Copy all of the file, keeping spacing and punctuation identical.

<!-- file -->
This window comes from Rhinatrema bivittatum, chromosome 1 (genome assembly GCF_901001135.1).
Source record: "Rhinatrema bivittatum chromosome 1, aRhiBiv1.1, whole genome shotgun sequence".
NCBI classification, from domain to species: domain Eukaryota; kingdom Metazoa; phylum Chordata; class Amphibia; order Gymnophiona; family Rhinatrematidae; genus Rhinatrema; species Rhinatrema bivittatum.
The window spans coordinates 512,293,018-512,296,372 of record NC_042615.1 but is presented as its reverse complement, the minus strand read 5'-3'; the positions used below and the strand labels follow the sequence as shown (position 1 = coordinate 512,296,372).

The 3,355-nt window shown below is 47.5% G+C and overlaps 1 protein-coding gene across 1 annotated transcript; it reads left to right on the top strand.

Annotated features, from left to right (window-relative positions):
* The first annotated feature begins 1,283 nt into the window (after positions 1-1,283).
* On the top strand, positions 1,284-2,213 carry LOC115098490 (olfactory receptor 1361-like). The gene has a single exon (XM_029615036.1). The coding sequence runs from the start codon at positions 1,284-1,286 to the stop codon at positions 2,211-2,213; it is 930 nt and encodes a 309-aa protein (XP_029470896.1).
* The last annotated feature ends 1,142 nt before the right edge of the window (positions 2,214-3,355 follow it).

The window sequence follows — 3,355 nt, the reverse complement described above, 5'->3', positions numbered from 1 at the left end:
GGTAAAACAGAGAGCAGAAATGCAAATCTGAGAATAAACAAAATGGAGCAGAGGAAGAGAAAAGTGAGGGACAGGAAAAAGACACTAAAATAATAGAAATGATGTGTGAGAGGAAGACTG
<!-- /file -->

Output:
This window comes from Rhinatrema bivittatum, chromosome 1 (genome assembly GCF_901001135.1).
Source record: "Rhinatrema bivittatum chromosome 1, aRhiBiv1.1, whole genome shotgun sequence".
NCBI classification, from domain to species: domain Eukaryota; kingdom Metazoa; phylum Chordata; class Amphibia; order Gymnophiona; family Rhinatrematidae; genus Rhinatrema; species Rhinatrema bivittatum.
The window spans coordinates 512,293,018-512,296,372 of record NC_042615.1 but is presented as its reverse complement, the minus strand read 5'-3'; the positions used below and the strand labels follow the sequence as shown (position 1 = coordinate 512,296,372).

The 3,355-nt window shown below is 47.5% G+C and overlaps 1 protein-coding gene across 1 annotated transcript; it reads left to right on the top strand.

Annotated features, from left to right (window-relative positions):
* The first annotated feature begins 1,283 nt into the window (after positions 1-1,283).
* On the top strand, positions 1,284-2,213 carry LOC115098490 (olfactory receptor 1361-like). The gene has a single exon (XM_029615036.1). The coding sequence runs from the start codon at positions 1,284-1,286 to the stop codon at positions 2,211-2,213; it is 930 nt and encodes a 309-aa protein (XP_029470896.1).
* The last annotated feature ends 1,142 nt before the right edge of the window (positions 2,214-3,355 follow it).

The window sequence follows — 3,355 nt, the reverse complement described above, 5'->3', positions numbered from 1 at the left end:
GGTAAAACAGAGAGCAGAAATGCAAATCTGAGAATAAACAAAATGGAGCAGAGGAAGAGAAAAGTGAGGGACAGGAAAAAGACACTAAAATAATAGAAATGATGTGTGAGAGGAAGACTG